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Missing Mexican Police Chief Latest Blow to Law in Zetas Territory

The car where Balmori's brothers were found dead The car where Balmori's brothers were found dead

The police chief in Nuevo Laredo has gone missing while two of his brothers have been found dead, the third time in a seven-year period that a police chief in the Mexican border city has either disappeared or been killed.

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The Tamaulipas state Attorney General’s Office released a brief statement on February 19, which said that Roberto Alejandro Balmori Garza had been missing for "some days," and that they were investigating. Two of the police chief's brothers, Manuel and Jose Alberto, were found dead in a car on a highway outside the city on February 17.

Conflicting stories have emerged about how Balmori's disappearance and the death of his brothers are related. According to Milenio, Manuel, who worked for the federal Attorney General's Office, and Jose Alberto had been driving to Nuevo Laredo to investigate their brother's disappearance. However, according to Proceso, another theory has it that the three brothers were kidnapped together in Nuevo Laredo.

InSight Crime Analysis

Police in Nuevo Laredo are frequently intimidated by organized criminal groups. Balmori took office in Nuevo Laredo in February 2011, following the murder of another police chief, Manuel Farfan. Farfan was ambushed and shot dead, along with two bodyguards and his private secretary, after only a month on the job. In June 2005, Alejandro Dominguez was murdered just hours after officially taking up the post of police chief. In September 2012, three Tamaulipas state security officials, including the director of police strategy, were found dead in Nuevo Laredo.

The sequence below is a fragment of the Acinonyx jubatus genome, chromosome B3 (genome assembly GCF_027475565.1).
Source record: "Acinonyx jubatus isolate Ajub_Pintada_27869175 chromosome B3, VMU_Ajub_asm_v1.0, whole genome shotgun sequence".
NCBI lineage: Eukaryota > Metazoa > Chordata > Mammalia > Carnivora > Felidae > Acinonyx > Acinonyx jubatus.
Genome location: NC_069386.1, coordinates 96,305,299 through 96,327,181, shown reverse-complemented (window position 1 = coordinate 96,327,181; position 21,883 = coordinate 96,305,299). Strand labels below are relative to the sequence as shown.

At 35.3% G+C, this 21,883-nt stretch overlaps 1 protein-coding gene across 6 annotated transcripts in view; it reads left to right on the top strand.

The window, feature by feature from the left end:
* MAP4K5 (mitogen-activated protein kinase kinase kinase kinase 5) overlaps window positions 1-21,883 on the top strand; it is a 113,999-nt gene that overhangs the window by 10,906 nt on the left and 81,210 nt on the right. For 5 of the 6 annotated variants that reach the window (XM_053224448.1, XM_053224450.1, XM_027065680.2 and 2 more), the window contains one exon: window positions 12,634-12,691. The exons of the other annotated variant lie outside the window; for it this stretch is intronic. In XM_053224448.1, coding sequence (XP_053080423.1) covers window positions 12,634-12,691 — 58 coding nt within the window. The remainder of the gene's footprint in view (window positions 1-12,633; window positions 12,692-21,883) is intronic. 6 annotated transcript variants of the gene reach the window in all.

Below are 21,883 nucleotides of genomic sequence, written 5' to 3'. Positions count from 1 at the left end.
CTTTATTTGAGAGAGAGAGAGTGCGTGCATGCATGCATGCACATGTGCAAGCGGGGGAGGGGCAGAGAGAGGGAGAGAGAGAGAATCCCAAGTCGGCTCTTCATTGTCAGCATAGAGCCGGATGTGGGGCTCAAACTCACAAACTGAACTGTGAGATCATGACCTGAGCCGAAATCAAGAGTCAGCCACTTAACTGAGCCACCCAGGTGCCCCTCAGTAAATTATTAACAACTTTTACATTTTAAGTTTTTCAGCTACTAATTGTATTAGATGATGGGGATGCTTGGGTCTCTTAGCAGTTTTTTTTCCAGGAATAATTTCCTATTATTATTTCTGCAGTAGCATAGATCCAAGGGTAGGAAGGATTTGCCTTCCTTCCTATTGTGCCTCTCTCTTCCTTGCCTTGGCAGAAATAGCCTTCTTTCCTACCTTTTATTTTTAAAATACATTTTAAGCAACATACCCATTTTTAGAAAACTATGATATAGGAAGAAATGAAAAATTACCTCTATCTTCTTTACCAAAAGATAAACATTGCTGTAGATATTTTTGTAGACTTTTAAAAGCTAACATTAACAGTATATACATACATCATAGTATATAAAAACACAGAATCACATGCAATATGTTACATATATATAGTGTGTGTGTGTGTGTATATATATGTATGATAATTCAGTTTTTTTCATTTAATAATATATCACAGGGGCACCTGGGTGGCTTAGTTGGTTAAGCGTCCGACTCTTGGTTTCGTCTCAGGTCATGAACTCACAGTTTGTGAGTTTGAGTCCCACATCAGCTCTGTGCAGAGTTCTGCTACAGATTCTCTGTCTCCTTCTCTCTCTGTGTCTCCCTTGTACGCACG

These kinds of killings frequently involve criminal gangs who target uncooperative officers. Police may also be targeted if they are perceived as being too effective and threatening the operations of organized crime, or because the police agent is working for a rival criminal group.

Both the state of Tamaulias and the city of Nuevo Laredo are fiercely contested by Mexico's criminal groups. Tamaulipas has long been the primary battleground for the Zetas' war with the Gulf Cartel. Meanwhile, Nuevo Laredo has remained under the Zetas' control, but has also witnessed incursions by the Sinaloa Cartel. Conflict within the city deepened last year, after a rebellious faction of the Zetas announced it was forming an independent organization. Such developments have created an extremely volatile environment for Mexico's security forces.

Adding to the volatility is the lack of trust in Nuevo Laredo's police. The city has been without municipal and transit police forces since all municipal officers were taken off duty in June 2011, to undergo "confidence testing," due to concerns about the level of criminal infiltration in the force. They have been replaced by federal and state police, and members of the armed forces.

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